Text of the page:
The launch of South Korea’s Workcation Visa comes at a time when the government is aiming to attract 20 million foreign visitors by the end of 2024 and create US$24.5 billion in tourism revenue after the COVID-19 virus brought the industry to a near standstill, the Korea Times reported in December 2023.
In 2019, South Korea welcomed a record of 17.5 million travels and generated US$20.7 billion in tourism revenue. These numbers declined sharply after COVID-19 to reach a low of 970,000 inbound travels, Prime Minister Han said. The sector started recovering in 2023, with an estimated 10 million visitors welcomed last year.
To revive tourism, the government has also said that it will be launching several other initiatives to attract visitors. These initiatives include the introduction of a so-called K-Culture Training Visa program, which will aim to attract young foreign nationals who are interested in South Korean content and who would be willing to learn about the country’s entertainment industry, the organization of K Culture Events throughout 2024 to spotlight South Korean music, food and beauty, and the launch of a K Tourism Road Show in several countries around the world from the US to Sweden.
The government also said that it will expand electronic visa fee waivers for tour groups, and introduce new digital capabilities to accommodate foreigners. This includes the implementation of foreign mobile payment systems in stores to allow inbound travelers to use payment methods from their home countries, the creation of a foreign traveler-exclusive mobility application to make reservations for trains, buses and taxis, and the development of an English version of the country’s existing navigation service.
Asian nations jump on the digital nomad bandwagon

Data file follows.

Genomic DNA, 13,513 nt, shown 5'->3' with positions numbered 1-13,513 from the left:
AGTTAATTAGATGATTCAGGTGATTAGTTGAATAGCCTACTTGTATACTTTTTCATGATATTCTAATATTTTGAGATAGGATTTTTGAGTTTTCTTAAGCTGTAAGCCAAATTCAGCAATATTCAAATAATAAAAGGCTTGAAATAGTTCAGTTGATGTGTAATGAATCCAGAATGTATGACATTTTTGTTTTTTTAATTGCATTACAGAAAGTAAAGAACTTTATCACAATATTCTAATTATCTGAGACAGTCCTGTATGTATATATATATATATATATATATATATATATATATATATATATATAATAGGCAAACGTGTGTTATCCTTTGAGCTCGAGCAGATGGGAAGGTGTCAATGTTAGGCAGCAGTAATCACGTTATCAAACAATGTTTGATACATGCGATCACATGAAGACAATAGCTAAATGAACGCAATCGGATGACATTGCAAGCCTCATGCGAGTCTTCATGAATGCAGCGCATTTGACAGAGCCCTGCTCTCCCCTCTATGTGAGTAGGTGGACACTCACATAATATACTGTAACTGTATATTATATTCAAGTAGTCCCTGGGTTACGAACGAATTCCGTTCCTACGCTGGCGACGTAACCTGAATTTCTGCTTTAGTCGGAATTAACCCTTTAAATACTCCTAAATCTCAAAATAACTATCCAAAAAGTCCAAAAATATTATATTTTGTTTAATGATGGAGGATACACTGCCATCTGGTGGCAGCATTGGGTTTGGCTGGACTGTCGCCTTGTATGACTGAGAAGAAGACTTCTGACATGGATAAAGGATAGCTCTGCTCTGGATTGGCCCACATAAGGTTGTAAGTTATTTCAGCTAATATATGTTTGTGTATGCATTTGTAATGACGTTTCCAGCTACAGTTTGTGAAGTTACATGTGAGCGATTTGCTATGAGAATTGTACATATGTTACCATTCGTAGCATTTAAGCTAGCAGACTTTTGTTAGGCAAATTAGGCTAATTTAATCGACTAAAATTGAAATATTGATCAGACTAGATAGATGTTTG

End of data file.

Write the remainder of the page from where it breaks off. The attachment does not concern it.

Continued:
South Korea joins other Asian countries, such as Malaysia, Indonesia and the Philippines, in welcoming digital nomads to temporarily reside in the country.
In 2022, Malaysia launched a digital nomad visa scheme, allowing remote workers to travel and work in the country for up to 12 months, with the possibility to extend for an additional 12-month. To qualify for the visa program, applicants must be a full-time or part-time remote worker, digital freelancer, or independent contractor earning at least US$24,000 annually, according to Travel Noire, a digital publishing platform specializing in travels.
Primary pass holders can bring their spouse and children, and the fees for the main applicant and their dependents currently stand at MYR 1,000 (US$213.15) and MYR 500 (US$106.58), respectively. The program is expected to inject a total of MYR 4.8 billion (US$1 billion) into the local economy by the 2025.
In December 2023, Indonesia launched a five-year multi-entry visa program, permitting foreigners to stay up to 60 days at a time. The visa costs IDR 15 million (US$1,000) and must be paid online, according to the Bali Sun.
Visa holders are not permitted to conduct income-generating work or business in Indonesia, making it a viable option for digital nomads. Applicants must have a passport that’s valid for at least six months, produce a proof of living expenses of at least US$2,000 or equivalent, and provide a recent color photograph in addition to other documents.
The Philippines, meanwhile, is working on a digital visa scheme which would grant holders the ability to stay in the country for 12 months, with an opportunity to extend for another year. Although the official launch date for the program is still pending confirmation, industry observers believe that the program could be introduced as early as Q1 2024.
Featured image credit: edited from freepik